Capitalizing on Conflict: How Defense Contractors and Foreign Nations Lobby for Arms Sales – Global Research


23-03-21 02:27:00,

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Defense companies spend millions every year lobbying politicians and donating to their campaigns. In the past two decades, their extensive network of lobbyists and donors have directed $285 million in campaign contributions and $2.5 billion in lobbying spending to influence defense policy. To further these goals they hired more than 200 lobbyists who have worked in the same government that regulates and decides funding for the industry.

Defense companies sell a variety of products and services around the world from missiles, rifles and personnel equipment to tanks, aircraft and complex electrical and computer systems. The industry’s political activity is dominated by the well known behemoths. Just 200 defense companies reported lobbying the federal government in 2020. The top five account for more than 50 percent of the industry’s lobbying and the top 15 spend 75 percent of the lobbying money. The five biggest spenders in 2020 — Lockheed Martin, Boeing, Northrop Grumman, Raytheon Technologies and General Dynamics — spent $60 million altogether.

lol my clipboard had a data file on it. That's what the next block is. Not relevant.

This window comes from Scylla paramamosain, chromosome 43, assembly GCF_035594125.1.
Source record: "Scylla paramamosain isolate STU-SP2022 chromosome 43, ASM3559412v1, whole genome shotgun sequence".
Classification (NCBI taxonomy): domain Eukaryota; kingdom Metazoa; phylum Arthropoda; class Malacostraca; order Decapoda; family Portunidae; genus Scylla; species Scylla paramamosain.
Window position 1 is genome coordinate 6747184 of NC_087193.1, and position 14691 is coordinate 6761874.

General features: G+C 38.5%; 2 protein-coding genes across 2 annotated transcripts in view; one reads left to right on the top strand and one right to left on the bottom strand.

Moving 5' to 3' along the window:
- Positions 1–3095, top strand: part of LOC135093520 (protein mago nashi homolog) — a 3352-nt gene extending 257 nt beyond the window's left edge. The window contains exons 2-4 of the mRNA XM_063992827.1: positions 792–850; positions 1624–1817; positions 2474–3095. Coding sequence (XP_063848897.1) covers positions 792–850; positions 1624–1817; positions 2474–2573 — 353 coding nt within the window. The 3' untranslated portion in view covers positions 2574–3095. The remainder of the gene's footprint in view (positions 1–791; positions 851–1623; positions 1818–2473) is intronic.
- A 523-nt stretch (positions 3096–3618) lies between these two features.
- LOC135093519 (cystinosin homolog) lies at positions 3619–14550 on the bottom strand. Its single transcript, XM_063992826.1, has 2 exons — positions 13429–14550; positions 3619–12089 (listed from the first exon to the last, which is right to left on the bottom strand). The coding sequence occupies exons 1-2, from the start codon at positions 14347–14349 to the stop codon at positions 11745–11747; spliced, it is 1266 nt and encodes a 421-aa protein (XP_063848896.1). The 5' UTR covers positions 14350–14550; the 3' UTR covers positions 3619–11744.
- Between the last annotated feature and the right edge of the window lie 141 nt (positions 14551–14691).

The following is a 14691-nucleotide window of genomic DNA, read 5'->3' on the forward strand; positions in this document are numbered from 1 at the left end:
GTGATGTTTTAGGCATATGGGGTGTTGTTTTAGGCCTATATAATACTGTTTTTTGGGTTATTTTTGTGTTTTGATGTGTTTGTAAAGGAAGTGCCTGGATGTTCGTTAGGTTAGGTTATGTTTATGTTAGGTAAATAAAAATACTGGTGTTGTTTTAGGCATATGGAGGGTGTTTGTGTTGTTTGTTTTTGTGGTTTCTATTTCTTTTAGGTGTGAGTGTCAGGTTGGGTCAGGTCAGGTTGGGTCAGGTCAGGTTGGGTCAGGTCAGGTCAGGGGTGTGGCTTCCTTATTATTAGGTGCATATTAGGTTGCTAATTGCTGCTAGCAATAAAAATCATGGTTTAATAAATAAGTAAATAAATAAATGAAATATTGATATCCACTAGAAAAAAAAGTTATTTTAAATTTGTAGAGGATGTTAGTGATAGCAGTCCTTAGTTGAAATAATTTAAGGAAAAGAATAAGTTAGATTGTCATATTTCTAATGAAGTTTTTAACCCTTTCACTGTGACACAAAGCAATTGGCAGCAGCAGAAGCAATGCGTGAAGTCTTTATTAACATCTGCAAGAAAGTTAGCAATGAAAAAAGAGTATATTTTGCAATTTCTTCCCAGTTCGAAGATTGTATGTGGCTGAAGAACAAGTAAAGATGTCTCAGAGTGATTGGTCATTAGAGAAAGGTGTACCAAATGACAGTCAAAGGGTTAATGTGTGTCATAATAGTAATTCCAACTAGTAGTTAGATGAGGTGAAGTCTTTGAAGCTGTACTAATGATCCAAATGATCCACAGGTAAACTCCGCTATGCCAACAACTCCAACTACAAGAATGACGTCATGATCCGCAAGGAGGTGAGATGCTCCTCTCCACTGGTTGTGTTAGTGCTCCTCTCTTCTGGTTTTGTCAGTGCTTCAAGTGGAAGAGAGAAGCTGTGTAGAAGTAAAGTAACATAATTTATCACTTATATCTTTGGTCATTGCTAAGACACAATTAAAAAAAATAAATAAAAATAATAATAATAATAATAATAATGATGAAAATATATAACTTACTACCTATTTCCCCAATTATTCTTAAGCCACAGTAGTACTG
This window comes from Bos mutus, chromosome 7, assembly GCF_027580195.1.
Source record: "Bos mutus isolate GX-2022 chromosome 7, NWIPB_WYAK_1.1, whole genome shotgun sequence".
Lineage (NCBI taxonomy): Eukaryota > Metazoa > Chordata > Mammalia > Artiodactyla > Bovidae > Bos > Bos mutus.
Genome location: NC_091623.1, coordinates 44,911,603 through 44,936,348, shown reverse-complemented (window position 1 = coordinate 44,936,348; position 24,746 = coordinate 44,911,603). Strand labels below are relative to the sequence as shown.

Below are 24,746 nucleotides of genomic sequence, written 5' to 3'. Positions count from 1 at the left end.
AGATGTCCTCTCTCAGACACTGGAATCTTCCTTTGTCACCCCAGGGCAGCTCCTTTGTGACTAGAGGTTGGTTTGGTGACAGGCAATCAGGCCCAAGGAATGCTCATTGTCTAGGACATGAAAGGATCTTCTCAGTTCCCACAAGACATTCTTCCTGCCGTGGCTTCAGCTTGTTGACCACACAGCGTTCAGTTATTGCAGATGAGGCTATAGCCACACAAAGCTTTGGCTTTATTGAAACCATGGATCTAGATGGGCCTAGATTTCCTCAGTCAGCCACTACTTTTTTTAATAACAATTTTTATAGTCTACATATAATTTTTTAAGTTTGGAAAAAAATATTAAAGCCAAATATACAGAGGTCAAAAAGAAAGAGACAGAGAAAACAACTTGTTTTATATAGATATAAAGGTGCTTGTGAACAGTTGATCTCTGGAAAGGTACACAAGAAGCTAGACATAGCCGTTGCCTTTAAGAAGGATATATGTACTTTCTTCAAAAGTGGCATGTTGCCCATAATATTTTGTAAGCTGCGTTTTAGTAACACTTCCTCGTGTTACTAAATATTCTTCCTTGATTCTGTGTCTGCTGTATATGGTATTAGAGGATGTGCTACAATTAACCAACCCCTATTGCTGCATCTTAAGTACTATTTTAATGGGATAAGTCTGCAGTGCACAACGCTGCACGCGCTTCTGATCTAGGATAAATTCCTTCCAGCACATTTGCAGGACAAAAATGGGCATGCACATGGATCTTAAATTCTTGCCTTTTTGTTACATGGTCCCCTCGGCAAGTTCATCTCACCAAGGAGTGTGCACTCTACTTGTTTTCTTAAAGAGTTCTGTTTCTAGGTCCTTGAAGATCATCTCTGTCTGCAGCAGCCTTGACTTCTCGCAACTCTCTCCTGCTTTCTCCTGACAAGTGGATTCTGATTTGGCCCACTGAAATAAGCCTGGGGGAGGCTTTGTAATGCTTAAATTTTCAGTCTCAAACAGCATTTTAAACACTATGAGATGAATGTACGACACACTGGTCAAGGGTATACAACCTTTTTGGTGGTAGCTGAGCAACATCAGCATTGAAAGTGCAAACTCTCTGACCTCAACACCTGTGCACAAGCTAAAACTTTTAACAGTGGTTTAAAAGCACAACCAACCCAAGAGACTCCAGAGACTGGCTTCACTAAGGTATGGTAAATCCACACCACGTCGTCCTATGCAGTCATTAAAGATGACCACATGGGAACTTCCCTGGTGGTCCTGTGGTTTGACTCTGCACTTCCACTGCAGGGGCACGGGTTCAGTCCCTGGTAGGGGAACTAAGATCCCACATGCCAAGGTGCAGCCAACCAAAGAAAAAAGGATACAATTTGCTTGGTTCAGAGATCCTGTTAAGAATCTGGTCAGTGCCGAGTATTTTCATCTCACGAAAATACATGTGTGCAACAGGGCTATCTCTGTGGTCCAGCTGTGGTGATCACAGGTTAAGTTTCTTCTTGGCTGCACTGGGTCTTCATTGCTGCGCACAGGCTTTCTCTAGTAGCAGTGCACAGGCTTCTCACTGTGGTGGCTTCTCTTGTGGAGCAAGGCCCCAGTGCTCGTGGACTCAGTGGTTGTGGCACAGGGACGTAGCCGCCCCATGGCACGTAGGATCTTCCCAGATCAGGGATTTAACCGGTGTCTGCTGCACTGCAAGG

The defense industry’s business prospects are tightly controlled and in many ways entirely decided by official decisions made in Congress and the Pentagon in a way that other industries don’t have to contend with. Despite those restrictions, business is undeniably good both at home and abroad. Foreign sales delivered an average of $12 billion worth of arms per year between 2016 and 2018, according to Security Assistance Monitor data analyzed by the Center for Responsive Politics.

That’s on top of a sizable portion of the $740 billion Pentagon budget spent on weapons for use by the U.S. military. When it comes time for Congress to decide funding levels for a Pentagon that spends nearly three times as much as any other military in the world, arms manufacturers and military support sellers have an extensive network of lobbyists and former government employees pushing their business interests to members of Congress who have taken contributions from them and also often have constituents employed by them.

While it is well known that the U.S. spends enormous sums to keep the most powerful military in history humming,

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